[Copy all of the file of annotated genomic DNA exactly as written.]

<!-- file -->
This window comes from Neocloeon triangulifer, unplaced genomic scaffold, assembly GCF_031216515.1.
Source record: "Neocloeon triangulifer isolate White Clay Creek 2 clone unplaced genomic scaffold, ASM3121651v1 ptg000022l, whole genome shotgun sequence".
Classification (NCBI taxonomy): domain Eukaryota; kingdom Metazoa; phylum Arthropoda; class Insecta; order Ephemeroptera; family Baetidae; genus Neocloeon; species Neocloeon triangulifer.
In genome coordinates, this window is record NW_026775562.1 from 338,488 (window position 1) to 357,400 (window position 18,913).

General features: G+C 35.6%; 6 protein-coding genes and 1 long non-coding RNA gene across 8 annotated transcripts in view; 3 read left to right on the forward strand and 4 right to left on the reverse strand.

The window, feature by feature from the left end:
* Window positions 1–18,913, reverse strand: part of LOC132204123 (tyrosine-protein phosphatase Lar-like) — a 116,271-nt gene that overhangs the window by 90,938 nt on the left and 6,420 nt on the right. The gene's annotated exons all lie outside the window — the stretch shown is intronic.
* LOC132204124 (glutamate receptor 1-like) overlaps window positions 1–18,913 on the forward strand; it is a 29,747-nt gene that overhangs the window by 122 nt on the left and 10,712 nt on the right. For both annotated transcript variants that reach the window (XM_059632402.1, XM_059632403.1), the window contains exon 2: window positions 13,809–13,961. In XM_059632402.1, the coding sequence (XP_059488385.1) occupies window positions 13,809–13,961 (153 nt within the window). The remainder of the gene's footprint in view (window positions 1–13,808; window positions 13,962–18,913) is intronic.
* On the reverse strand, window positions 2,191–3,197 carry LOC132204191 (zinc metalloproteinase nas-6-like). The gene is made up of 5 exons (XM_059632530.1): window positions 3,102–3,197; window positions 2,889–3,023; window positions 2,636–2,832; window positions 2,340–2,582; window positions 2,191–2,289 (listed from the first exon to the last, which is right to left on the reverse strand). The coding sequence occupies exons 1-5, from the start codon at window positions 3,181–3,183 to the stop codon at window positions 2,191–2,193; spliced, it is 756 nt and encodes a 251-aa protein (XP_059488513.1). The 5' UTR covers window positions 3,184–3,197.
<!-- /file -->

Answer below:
This window comes from Neocloeon triangulifer, unplaced genomic scaffold, assembly GCF_031216515.1.
Source record: "Neocloeon triangulifer isolate White Clay Creek 2 clone unplaced genomic scaffold, ASM3121651v1 ptg000022l, whole genome shotgun sequence".
Classification (NCBI taxonomy): domain Eukaryota; kingdom Metazoa; phylum Arthropoda; class Insecta; order Ephemeroptera; family Baetidae; genus Neocloeon; species Neocloeon triangulifer.
In genome coordinates, this window is record NW_026775562.1 from 338,488 (window position 1) to 357,400 (window position 18,913).

General features: G+C 35.6%; 6 protein-coding genes and 1 long non-coding RNA gene across 8 annotated transcripts in view; 3 read left to right on the forward strand and 4 right to left on the reverse strand.

The window, feature by feature from the left end:
* Window positions 1–18,913, reverse strand: part of LOC132204123 (tyrosine-protein phosphatase Lar-like) — a 116,271-nt gene that overhangs the window by 90,938 nt on the left and 6,420 nt on the right. The gene's annotated exons all lie outside the window — the stretch shown is intronic.
* LOC132204124 (glutamate receptor 1-like) overlaps window positions 1–18,913 on the forward strand; it is a 29,747-nt gene that overhangs the window by 122 nt on the left and 10,712 nt on the right. For both annotated transcript variants that reach the window (XM_059632402.1, XM_059632403.1), the window contains exon 2: window positions 13,809–13,961. In XM_059632402.1, the coding sequence (XP_059488385.1) occupies window positions 13,809–13,961 (153 nt within the window). The remainder of the gene's footprint in view (window positions 1–13,808; window positions 13,962–18,913) is intronic.
* On the reverse strand, window positions 2,191–3,197 carry LOC132204191 (zinc metalloproteinase nas-6-like). The gene is made up of 5 exons (XM_059632530.1): window positions 3,102–3,197; window positions 2,889–3,023; window positions 2,636–2,832; window positions 2,340–2,582; window positions 2,191–2,289 (listed from the first exon to the last, which is right to left on the reverse strand). The coding sequence occupies exons 1-5, from the start codon at window positions 3,181–3,183 to the stop codon at window positions 2,191–2,193; spliced, it is 756 nt and encodes a 251-aa protein (XP_059488513.1). The 5' UTR covers window positions 3,184–3,197.